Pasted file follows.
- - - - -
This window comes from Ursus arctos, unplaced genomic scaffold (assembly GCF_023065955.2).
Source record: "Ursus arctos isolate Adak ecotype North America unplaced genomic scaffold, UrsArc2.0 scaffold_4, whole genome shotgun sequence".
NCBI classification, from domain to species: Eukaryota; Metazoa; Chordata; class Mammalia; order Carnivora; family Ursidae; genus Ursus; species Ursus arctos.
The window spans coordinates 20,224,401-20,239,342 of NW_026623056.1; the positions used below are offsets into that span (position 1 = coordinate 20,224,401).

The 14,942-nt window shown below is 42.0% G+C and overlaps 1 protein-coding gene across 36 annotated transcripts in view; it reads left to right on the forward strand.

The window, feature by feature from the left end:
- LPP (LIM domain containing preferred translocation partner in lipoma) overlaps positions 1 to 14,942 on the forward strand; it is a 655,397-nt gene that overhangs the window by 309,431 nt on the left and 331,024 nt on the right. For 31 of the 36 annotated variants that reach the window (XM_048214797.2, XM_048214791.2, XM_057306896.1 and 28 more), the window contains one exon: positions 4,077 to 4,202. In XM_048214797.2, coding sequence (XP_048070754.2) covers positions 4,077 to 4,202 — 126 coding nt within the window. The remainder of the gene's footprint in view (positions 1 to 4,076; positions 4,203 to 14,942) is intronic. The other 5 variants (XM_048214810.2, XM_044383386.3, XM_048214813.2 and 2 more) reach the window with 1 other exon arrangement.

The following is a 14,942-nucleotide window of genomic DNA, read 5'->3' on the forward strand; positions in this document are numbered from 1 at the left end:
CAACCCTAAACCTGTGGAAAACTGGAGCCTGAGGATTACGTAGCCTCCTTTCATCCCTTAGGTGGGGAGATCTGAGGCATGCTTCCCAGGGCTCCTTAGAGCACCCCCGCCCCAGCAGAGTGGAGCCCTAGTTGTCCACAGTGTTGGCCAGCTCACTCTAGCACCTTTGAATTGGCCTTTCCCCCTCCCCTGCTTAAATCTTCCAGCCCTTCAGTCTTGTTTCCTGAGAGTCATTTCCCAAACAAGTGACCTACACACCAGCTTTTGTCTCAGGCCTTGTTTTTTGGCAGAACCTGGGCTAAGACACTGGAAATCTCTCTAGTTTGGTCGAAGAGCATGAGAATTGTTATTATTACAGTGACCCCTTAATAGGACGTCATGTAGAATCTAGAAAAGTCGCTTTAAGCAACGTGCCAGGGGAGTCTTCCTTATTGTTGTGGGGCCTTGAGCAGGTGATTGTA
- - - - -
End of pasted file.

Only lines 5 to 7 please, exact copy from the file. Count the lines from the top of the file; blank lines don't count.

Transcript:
The 14,942-nt window shown below is 42.0% G+C and overlaps 1 protein-coding gene across 36 annotated transcripts in view; it reads left to right on the forward strand.

The window, feature by feature from the left end:
- LPP (LIM domain containing preferred translocation partner in lipoma) overlaps positions 1 to 14,942 on the forward strand; it is a 655,397-nt gene that overhangs the window by 309,431 nt on the left and 331,024 nt on the right. For 31 of the 36 annotated variants that reach the window (XM_048214797.2, XM_048214791.2, XM_057306896.1 and 28 more), the window contains one exon: positions 4,077 to 4,202. In XM_048214797.2, coding sequence (XP_048070754.2) covers positions 4,077 to 4,202 — 126 coding nt within the window. The remainder of the gene's footprint in view (positions 1 to 4,076; positions 4,203 to 14,942) is intronic. The other 5 variants (XM_048214810.2, XM_044383386.3, XM_048214813.2 and 2 more) reach the window with 1 other exon arrangement.